The Olympic Games are finally here again (albeit in a rather surreal way with no spectators) and we will naturally be rooting for Team GB all the way. There’s a short video on the Tokyo Olympics site which conveys how athletes of every size, shape, gender, age, nationality and ethnicity are all united under the Olympic umbrella.
A shepherd’s faithful workmate, the dog, similarly comes in many forms: long-haired, short-haired, black, white and tanned. In fact the dog perfectly illustrates the Olympic motto “Citius, Altius, Fortius” – Latin for “Faster, Higher, Stronger”. Dogs are incredibly well-focused animals yet they all have different styles and personalities.
The light-footed Rough and Border Collies are like marathon runners: lean, fast, endurance, slick machines.
By far the most popular of modern times in the UK is the Border Collie, the familiar black and white dog so often pictured with a shepherd. Widely known for its intelligence it is tremendously quick and uses its eyes to move the sheep. Its speed makes it a real delight to work with. It’s subtle, it really has a presence about it and again loves its work.
By contrast, the German Shepherd has good pace, it runs headlong around the sheep, yet moves them by default. In reality it wants to protect them, to keep them safe from any predators such as wolves or other animals. It naturally has a protective nature hence its development more commonly as a guard dog than a shepherd’s companion.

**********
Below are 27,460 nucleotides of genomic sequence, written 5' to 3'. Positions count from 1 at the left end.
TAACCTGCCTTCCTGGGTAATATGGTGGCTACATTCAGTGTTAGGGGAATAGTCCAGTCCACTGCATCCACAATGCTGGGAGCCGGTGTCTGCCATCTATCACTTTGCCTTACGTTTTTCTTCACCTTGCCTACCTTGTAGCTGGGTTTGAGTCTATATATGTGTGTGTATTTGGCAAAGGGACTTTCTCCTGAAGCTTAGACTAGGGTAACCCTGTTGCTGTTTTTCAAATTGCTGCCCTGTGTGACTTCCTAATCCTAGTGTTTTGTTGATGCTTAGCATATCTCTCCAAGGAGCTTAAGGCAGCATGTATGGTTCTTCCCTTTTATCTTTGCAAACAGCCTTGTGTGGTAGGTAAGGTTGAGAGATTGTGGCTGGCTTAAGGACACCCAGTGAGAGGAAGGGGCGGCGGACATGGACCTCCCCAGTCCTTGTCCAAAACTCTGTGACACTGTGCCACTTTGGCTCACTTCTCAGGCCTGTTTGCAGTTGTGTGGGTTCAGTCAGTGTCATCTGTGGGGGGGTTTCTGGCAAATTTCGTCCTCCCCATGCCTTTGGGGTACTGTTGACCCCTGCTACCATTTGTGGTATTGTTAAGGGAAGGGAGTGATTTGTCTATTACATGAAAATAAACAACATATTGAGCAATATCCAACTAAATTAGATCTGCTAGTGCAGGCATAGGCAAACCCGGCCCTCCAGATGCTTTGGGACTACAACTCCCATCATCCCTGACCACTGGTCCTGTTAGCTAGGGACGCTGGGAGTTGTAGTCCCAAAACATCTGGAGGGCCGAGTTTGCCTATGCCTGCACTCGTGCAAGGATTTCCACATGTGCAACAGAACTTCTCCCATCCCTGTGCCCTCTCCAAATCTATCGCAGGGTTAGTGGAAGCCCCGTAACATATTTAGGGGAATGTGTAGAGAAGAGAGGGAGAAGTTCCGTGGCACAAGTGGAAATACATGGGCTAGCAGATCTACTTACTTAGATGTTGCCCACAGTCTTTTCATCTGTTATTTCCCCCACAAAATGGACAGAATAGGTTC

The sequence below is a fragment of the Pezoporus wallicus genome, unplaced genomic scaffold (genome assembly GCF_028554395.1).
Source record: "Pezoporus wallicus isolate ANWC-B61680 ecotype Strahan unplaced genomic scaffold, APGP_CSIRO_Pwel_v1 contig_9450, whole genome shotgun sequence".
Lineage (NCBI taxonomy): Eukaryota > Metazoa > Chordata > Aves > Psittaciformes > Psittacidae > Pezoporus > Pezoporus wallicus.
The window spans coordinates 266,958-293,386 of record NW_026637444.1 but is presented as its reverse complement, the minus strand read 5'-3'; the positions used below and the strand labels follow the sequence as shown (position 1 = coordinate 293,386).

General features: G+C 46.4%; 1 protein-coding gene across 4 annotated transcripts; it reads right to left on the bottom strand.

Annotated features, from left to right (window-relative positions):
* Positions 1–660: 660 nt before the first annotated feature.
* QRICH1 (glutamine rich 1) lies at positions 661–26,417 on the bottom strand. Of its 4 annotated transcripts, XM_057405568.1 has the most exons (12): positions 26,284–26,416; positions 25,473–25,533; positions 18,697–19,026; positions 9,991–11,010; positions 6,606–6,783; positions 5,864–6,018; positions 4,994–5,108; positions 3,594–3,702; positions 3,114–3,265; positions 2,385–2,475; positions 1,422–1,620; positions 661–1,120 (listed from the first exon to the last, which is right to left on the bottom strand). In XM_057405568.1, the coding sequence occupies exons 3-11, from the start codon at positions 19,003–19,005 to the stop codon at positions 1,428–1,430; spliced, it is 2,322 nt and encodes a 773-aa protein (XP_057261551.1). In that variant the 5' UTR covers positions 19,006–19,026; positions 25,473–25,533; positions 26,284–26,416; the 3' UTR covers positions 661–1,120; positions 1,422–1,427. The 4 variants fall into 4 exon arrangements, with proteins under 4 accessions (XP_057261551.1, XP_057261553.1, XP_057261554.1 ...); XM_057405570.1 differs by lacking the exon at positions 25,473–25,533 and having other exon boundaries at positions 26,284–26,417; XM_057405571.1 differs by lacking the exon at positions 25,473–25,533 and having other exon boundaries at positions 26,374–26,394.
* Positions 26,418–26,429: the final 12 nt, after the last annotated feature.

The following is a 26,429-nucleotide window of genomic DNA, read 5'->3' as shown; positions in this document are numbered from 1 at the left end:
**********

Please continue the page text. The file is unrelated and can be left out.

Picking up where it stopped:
Then there are the heavyweights, the sumo wrestler types, like the Old English Sheepdogs. They carry a lot more weight, are more robust, yet still have a great ability to be stealthily move sheep. These big fluffy ‘Dulux dogs’ (as they’re often known in the UK thanks to its long-term appearance in the paint brand’s advertising) go bounding out in the field, hair flying everywhere, barking away at the sheep. They love every minute, the more noise the better; they just want to work in a very energetic way and have a very different style to other dogs.
The southern hemispheres have their own breeds: Huntaway and Kelpie each of which again have their own style and suitable strengths for herding vast flocks of sheep in the hot Antipodean climate.
Whatever the breed, the shepherd’s dog is always in the flow. They are just so passionate about getting a job done as well as they can, which make them phenomenal team members. They love what they do, they really want to work with the shepherd and will do all they can to earn praise.
The sheepdog is in the zone – just as we witness in every Olympic event. And this year, a fourth word has been added to the long-established Olympic motto. The word ‘together’ now expands it to “Citius Altius Fortius Communis” partly in response to the pandemic and poignantly reflecting the Tokyo games’ own slogan “United in Emotion”.
When we’re building a team, getting a “pack’ feeling is really important. The camaraderie and sense of togetherness overlaid with a sense of achievement builds the team identity. Everyone working together towards a common goal, whether that’s Olympic Gold, rounding up the sheep or its equivalent in business.